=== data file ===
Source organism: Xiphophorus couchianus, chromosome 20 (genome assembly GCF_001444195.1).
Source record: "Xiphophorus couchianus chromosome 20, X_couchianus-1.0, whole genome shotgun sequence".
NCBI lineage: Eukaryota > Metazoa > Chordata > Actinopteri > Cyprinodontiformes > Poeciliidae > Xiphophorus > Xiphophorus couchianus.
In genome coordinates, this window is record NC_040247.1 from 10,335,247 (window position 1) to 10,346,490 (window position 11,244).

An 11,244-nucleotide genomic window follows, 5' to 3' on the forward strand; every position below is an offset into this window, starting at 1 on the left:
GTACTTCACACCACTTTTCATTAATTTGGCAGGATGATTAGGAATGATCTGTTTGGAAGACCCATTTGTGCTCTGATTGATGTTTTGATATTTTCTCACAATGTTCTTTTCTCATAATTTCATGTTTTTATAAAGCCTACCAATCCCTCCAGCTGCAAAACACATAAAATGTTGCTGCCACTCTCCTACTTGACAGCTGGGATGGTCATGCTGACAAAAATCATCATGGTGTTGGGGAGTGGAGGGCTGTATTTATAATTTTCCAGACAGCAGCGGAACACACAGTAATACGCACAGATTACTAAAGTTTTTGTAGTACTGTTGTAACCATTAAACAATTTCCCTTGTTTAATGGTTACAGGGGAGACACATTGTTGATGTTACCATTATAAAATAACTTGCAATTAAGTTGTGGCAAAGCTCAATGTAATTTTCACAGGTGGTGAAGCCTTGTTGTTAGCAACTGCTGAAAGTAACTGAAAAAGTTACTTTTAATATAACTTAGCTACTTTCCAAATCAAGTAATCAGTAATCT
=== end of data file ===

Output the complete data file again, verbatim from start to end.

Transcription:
Source organism: Xiphophorus couchianus, chromosome 20 (genome assembly GCF_001444195.1).
Source record: "Xiphophorus couchianus chromosome 20, X_couchianus-1.0, whole genome shotgun sequence".
NCBI lineage: Eukaryota > Metazoa > Chordata > Actinopteri > Cyprinodontiformes > Poeciliidae > Xiphophorus > Xiphophorus couchianus.
In genome coordinates, this window is record NC_040247.1 from 10,335,247 (window position 1) to 10,346,490 (window position 11,244).

An 11,244-nucleotide genomic window follows, 5' to 3' on the forward strand; every position below is an offset into this window, starting at 1 on the left:
GTACTTCACACCACTTTTCATTAATTTGGCAGGATGATTAGGAATGATCTGTTTGGAAGACCCATTTGTGCTCTGATTGATGTTTTGATATTTTCTCACAATGTTCTTTTCTCATAATTTCATGTTTTTATAAAGCCTACCAATCCCTCCAGCTGCAAAACACATAAAATGTTGCTGCCACTCTCCTACTTGACAGCTGGGATGGTCATGCTGACAAAAATCATCATGGTGTTGGGGAGTGGAGGGCTGTATTTATAATTTTCCAGACAGCAGCGGAACACACAGTAATACGCACAGATTACTAAAGTTTTTGTAGTACTGTTGTAACCATTAAACAATTTCCCTTGTTTAATGGTTACAGGGGAGACACATTGTTGATGTTACCATTATAAAATAACTTGCAATTAAGTTGTGGCAAAGCTCAATGTAATTTTCACAGGTGGTGAAGCCTTGTTGTTAGCAACTGCTGAAAGTAACTGAAAAAGTTACTTTTAATATAACTTAGCTACTTTCCAAATCAAGTAATCAGTAATCT